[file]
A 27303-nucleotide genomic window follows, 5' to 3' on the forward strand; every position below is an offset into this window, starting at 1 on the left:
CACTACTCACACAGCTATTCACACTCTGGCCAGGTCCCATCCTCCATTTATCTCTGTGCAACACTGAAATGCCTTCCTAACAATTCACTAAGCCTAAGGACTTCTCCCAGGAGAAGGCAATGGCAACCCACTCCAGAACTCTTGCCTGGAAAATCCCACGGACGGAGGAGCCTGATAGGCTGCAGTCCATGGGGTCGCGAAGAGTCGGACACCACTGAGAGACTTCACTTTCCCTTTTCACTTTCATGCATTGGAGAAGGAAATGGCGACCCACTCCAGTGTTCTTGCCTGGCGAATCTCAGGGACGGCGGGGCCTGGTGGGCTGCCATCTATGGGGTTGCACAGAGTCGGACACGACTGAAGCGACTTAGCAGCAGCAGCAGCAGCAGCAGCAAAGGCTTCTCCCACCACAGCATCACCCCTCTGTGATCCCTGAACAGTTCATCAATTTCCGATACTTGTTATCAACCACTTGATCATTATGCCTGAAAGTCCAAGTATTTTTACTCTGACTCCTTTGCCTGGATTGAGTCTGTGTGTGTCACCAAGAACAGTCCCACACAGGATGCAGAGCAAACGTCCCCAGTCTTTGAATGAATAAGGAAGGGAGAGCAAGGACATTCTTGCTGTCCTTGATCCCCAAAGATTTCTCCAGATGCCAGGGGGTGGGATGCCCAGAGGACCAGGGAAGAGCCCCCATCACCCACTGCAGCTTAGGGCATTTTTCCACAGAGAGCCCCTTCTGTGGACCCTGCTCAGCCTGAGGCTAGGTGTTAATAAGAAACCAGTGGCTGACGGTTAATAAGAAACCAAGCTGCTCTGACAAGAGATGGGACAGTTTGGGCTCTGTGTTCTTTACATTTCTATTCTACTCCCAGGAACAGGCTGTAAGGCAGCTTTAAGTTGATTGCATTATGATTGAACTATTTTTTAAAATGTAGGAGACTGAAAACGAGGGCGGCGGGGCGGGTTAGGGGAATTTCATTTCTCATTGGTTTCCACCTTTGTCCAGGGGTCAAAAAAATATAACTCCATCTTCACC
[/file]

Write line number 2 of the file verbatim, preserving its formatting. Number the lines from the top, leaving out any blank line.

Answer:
CACTACTCACACAGCTATTCACACTCTGGCCAGGTCCCATCCTCCATTTATCTCTGTGCAACACTGAAATGCCTTCCTAACAATTCACTAAGCCTAAGGACTTCTCCCAGGAGAAGGCAATGGCAACCCACTCCAGAACTCTTGCCTGGAAAATCCCACGGACGGAGGAGCCTGATAGGCTGCAGTCCATGGGGTCGCGAAGAGTCGGACACCACTGAGAGACTTCACTTTCCCTTTTCACTTTCATGCATTGGAGAAGGAAATGGCGACCCACTCCAGTGTTCTTGCCTGGCGAATCTCAGGGACGGCGGGGCCTGGTGGGCTGCCATCTATGGGGTTGCACAGAGTCGGACACGACTGAAGCGACTTAGCAGCAGCAGCAGCAGCAGCAGCAAAGGCTTCTCCCACCACAGCATCACCCCTCTGTGATCCCTGAACAGTTCATCAATTTCCGATACTTGTTATCAACCACTTGATCATTATGCCTGAAAGTCCAAGTATTTTTACTCTGACTCCTTTGCCTGGATTGAGTCTGTGTGTGTCACCAAGAACAGTCCCACACAGGATGCAGAGCAAACGTCCCCAGTCTTTGAATGAATAAGGAAGGGAGAGCAAGGACATTCTTGCTGTCCTTGATCCCCAAAGATTTCTCCAGATGCCAGGGGGTGGGATGCCCAGAGGACCAGGGAAGAGCCCCCATCACCCACTGCAGCTTAGGGCATTTTTCCACAGAGAGCCCCTTCTGTGGACCCTGCTCAGCCTGAGGCTAGGTGTTAATAAGAAACCAGTGGCTGACGGTTAATAAGAAACCAAGCTGCTCTGACAAGAGATGGGACAGTTTGGGCTCTGTGTTCTTTACATTTCTATTCTACTCCCAGGAACAGGCTGTAAGGCAGCTTTAAGTTGATTGCATTATGATTGAACTATTTTTTAAAATGTAGGAGACTGAAAACGAGGGCGGCGGGGCGGGTTAGGGGAATTTCATTTCTCATTGGTTTCCACCTTTGTCCAGGGGTCAAAAAAATATAACTCCATCTTCACC